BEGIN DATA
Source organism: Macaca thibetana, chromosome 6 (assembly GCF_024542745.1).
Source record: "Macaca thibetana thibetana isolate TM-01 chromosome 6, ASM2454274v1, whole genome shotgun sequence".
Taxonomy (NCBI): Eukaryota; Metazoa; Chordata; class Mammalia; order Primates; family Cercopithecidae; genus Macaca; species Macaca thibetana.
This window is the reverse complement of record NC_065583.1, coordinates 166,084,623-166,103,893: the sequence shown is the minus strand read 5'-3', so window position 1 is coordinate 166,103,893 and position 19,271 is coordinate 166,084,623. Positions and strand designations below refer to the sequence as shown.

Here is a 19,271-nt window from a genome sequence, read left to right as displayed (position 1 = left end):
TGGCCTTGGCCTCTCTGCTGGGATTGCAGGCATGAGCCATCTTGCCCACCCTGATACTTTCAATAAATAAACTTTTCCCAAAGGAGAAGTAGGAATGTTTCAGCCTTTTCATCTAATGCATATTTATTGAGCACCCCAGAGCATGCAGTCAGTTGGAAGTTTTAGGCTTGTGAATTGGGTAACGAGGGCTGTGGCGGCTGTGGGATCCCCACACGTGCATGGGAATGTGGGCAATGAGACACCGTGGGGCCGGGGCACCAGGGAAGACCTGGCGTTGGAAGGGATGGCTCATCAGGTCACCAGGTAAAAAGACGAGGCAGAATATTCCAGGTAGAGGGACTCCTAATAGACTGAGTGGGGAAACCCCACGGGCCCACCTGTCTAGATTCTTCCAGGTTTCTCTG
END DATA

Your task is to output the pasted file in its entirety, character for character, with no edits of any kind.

Source organism: Macaca thibetana, chromosome 6 (assembly GCF_024542745.1).
Source record: "Macaca thibetana thibetana isolate TM-01 chromosome 6, ASM2454274v1, whole genome shotgun sequence".
Taxonomy (NCBI): Eukaryota; Metazoa; Chordata; class Mammalia; order Primates; family Cercopithecidae; genus Macaca; species Macaca thibetana.
This window is the reverse complement of record NC_065583.1, coordinates 166,084,623-166,103,893: the sequence shown is the minus strand read 5'-3', so window position 1 is coordinate 166,103,893 and position 19,271 is coordinate 166,084,623. Positions and strand designations below refer to the sequence as shown.

Here is a 19,271-nt window from a genome sequence, read left to right as displayed (position 1 = left end):
TGGCCTTGGCCTCTCTGCTGGGATTGCAGGCATGAGCCATCTTGCCCACCCTGATACTTTCAATAAATAAACTTTTCCCAAAGGAGAAGTAGGAATGTTTCAGCCTTTTCATCTAATGCATATTTATTGAGCACCCCAGAGCATGCAGTCAGTTGGAAGTTTTAGGCTTGTGAATTGGGTAACGAGGGCTGTGGCGGCTGTGGGATCCCCACACGTGCATGGGAATGTGGGCAATGAGACACCGTGGGGCCGGGGCACCAGGGAAGACCTGGCGTTGGAAGGGATGGCTCATCAGGTCACCAGGTAAAAAGACGAGGCAGAATATTCCAGGTAGAGGGACTCCTAATAGACTGAGTGGGGAAACCCCACGGGCCCACCTGTCTAGATTCTTCCAGGTTTCTCTG